It may be a cliché to say that "two heads are better than one" but it's a cliché because it's true. In fact, "putting our heads together" with other medical providers has been one of the best parts of our career. It's good medicine and it's good for us as medical providers -- almost across the board. In particular, though, we find medical collaboration crucial when:
- There are several different providers that need to coordinate care for a single patient
- Length of stay and readmissions are key metrics for the organization
- There are providers at different points in the spectrum of care who need to communicate and ring-in on care (e.g., an aide, a nurse, and a specialist)
- A single patient may have several, intersecting medical issues
Medical collaboration can greatly help the interdisciplinary team formulate their care plans. When we speak with Long Term Care leaders about telemedicine and medical collaboration, they often express prioritization of all of the above.That's why we believe that there are significant opportunities in Long Term Care Communities to use medical collaboration, including:
Better patient care. When providers collaborate effectively, it prompts better care coordination, fewer delays in care, and more nuanced treatment plans. And when those things happen, better care is the result.
Cutting risk. Risk management is a big part of Long Term Care communities. Because the prioritization of patient independence is fundamental to their work, there is always a balancing of risk with wanting to avoid unnecessary interventions. Medical collaboration can effectively cut risk by providing the reassurance of multiple provider opinions.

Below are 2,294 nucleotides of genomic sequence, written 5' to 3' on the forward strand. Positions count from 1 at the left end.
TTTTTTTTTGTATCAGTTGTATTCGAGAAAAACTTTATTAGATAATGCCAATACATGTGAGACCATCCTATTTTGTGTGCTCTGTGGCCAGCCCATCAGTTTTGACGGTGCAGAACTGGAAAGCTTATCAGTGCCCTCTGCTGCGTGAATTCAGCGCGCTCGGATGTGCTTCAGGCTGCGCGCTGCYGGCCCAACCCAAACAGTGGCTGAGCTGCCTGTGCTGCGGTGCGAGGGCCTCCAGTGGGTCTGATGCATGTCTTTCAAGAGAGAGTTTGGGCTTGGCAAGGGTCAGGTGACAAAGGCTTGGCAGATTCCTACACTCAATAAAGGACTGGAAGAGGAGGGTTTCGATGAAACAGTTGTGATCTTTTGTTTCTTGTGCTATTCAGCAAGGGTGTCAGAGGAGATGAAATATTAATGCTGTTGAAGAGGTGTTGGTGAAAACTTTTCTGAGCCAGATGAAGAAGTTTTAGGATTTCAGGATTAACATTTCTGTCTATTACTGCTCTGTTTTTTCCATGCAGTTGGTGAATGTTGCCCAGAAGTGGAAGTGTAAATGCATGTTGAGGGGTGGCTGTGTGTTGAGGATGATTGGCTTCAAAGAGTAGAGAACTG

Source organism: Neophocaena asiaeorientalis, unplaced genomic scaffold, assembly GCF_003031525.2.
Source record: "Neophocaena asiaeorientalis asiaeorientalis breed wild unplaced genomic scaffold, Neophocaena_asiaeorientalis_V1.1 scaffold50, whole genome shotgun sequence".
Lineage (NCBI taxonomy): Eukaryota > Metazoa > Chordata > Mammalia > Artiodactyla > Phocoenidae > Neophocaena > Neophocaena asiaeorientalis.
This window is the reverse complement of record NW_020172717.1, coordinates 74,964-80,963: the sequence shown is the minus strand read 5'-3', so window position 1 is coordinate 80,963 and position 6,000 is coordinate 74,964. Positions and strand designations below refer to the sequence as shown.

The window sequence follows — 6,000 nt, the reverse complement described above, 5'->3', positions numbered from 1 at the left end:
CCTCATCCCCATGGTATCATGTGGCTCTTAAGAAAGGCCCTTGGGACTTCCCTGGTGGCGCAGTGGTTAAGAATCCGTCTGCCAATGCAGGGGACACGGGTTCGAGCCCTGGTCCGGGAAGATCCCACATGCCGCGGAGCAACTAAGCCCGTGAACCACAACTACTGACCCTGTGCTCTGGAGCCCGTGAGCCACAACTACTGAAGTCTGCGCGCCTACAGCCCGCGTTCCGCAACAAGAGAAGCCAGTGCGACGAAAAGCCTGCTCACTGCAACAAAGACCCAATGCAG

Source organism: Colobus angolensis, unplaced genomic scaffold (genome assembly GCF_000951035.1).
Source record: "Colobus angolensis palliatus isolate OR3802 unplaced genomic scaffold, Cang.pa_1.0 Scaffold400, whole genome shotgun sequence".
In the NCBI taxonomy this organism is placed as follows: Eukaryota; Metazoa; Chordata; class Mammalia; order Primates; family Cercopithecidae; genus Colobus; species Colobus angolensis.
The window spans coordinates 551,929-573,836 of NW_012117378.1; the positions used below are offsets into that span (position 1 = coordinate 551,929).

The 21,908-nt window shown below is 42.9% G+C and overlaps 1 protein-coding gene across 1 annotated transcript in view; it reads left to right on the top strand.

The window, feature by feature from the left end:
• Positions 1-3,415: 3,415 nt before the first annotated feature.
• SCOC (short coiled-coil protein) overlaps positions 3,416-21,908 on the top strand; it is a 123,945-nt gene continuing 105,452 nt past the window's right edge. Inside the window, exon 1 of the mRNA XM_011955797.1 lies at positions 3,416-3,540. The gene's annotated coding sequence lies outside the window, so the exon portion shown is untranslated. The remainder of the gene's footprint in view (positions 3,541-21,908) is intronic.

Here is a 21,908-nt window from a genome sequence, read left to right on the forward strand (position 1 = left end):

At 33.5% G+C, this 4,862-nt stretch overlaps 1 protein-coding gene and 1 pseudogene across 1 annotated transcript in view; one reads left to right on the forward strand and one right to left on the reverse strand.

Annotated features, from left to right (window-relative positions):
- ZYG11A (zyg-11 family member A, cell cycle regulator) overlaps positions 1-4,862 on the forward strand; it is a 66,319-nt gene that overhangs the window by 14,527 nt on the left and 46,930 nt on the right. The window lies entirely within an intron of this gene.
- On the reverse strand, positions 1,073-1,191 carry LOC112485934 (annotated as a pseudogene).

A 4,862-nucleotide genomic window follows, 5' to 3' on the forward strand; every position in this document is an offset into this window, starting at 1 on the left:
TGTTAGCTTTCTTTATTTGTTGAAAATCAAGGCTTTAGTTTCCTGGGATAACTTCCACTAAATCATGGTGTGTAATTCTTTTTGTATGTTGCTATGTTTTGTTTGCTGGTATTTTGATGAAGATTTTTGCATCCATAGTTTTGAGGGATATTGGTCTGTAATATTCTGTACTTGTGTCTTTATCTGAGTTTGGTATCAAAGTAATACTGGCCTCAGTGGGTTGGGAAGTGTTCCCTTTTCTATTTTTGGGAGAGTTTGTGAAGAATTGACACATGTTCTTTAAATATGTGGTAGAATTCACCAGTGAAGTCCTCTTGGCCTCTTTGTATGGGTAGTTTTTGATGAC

Improved patient satisfaction. Patients and families are happier when patients stay off the examining table. Because medical collaboration can avoid unnecessary visits to the doctor and because it can improve communication with patients and their families, it often also increases satisfaction.
Decrease healthcare provider burnout. Studies show that the more isolated that providers feel, the more burned out they become. So beyond all the patient benefits, medical collaboration also benefits providers by helping them feel connected and supported.
Compliance with regulatory issues. Good medical collaboration and care coordination cuts length of stay and slashes readmissions -- so it will also help Long Term Care facilities keep their community members in their homes and lives -- and out of the hospital.
It doesn't matter whether you collaborate via Hybrid Store-and-Forward telemedicine because it's the easiest way to go -- or whether you use lower-tech means. The important thing is to look for ways to collaborate, even if it's a little at a time.
To get our free guide on collaboration -- with stories from the front lines of collaboration in real life click here:
Image courtesy of christianacare on Flickr, used under Creative Commons rights.